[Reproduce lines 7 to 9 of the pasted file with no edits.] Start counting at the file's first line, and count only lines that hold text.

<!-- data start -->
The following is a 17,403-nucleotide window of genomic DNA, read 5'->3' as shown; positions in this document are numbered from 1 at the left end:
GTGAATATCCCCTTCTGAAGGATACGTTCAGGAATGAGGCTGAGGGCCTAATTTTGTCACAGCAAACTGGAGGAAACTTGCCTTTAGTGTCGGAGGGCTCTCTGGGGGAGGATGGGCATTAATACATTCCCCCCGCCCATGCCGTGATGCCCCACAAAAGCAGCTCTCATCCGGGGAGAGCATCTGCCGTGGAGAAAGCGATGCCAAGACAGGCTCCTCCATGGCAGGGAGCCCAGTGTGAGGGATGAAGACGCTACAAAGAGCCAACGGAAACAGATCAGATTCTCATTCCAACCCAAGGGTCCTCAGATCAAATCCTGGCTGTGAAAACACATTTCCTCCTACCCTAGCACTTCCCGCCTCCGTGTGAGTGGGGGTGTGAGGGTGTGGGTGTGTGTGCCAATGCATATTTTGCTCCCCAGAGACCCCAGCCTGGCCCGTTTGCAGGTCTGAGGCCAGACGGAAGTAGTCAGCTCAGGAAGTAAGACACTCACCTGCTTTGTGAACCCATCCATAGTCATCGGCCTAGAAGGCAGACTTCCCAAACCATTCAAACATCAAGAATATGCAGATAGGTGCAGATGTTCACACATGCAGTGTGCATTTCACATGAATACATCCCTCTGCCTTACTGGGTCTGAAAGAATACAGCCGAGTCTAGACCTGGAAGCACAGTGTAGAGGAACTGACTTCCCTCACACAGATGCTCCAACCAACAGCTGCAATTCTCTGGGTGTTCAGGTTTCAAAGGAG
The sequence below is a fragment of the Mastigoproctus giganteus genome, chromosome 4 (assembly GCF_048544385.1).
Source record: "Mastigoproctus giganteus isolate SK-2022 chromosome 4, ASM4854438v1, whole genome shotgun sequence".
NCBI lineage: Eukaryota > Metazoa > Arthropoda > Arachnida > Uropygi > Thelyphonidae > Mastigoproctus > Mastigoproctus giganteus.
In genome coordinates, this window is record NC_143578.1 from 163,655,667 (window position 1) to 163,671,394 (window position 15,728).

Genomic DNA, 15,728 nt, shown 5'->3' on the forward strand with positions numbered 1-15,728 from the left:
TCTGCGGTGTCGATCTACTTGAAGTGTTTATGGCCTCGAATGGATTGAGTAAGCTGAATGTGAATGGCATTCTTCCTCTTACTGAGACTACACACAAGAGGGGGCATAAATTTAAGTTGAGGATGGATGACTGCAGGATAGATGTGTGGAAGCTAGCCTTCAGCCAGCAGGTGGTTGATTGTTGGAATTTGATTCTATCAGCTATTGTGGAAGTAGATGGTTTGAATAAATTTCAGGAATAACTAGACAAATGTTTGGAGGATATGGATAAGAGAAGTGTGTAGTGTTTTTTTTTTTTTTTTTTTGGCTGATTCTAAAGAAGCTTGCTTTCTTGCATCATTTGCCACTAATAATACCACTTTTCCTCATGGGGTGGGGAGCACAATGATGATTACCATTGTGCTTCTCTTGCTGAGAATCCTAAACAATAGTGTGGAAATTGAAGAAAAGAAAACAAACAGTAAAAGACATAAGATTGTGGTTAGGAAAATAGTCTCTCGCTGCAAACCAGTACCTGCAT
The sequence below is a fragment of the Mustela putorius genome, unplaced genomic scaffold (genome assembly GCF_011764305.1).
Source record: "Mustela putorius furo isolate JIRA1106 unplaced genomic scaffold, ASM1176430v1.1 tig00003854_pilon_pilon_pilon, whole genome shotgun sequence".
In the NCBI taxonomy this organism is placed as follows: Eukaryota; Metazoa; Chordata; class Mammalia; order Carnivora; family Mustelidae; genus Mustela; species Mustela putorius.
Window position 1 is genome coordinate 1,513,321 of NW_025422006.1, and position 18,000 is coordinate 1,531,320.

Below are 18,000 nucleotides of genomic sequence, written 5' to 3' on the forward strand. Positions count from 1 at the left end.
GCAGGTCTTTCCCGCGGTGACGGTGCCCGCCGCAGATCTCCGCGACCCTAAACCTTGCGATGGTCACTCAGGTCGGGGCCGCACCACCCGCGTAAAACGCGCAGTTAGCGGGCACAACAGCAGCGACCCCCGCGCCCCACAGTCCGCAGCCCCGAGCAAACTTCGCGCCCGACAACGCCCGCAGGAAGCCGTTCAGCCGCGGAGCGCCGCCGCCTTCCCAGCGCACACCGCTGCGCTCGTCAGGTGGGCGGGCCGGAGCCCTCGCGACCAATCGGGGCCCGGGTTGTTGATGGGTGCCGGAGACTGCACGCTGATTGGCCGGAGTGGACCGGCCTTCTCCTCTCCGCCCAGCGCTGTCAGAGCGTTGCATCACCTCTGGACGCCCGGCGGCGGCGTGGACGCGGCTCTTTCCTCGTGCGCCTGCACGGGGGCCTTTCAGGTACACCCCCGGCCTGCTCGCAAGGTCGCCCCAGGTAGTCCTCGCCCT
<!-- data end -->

Genomic DNA, 15,728 nt, shown 5'->3' on the forward strand with positions numbered 1-15,728 from the left:
TCTGCGGTGTCGATCTACTTGAAGTGTTTATGGCCTCGAATGGATTGAGTAAGCTGAATGTGAATGGCATTCTTCCTCTTACTGAGACTACACACAAGAGGGGGCATAAATTTAAGTTGAGGATGGATGACTGCAGGATAGATGTGTGGAAGCTAGCCTTCAGCCAGCAGGTGGTTGATTGTTGGAATTTGATTCTATCAGCTATTGTGGAAGTAGATGGTTTGAATAAATTTCAGGAATAACTAGACAAATGTTTGGAGGATATGGATAAGAGAAGTGTGTAGTGTTTTTTTTTTTTTTTTTTTGGCTGATTCTAAAGAAGCTTGCTTTCTTGCATCATTTGCCACTAATAATACCACTTTTCCTCATGGGGTGGGGAGCACAATGATGATTACCATTGTGCTTCTCTTGCTGAGAATCCTAAACAATAGTGTGGAAATTGAAGAAAAGAAAACAAACAGTAAAAGACATAAGATTGTGGTTAGGAAAATAGTCTCTCGCTGCAAACCAGTACCTGCAT
The sequence below is a fragment of the Mustela putorius genome, unplaced genomic scaffold (genome assembly GCF_011764305.1).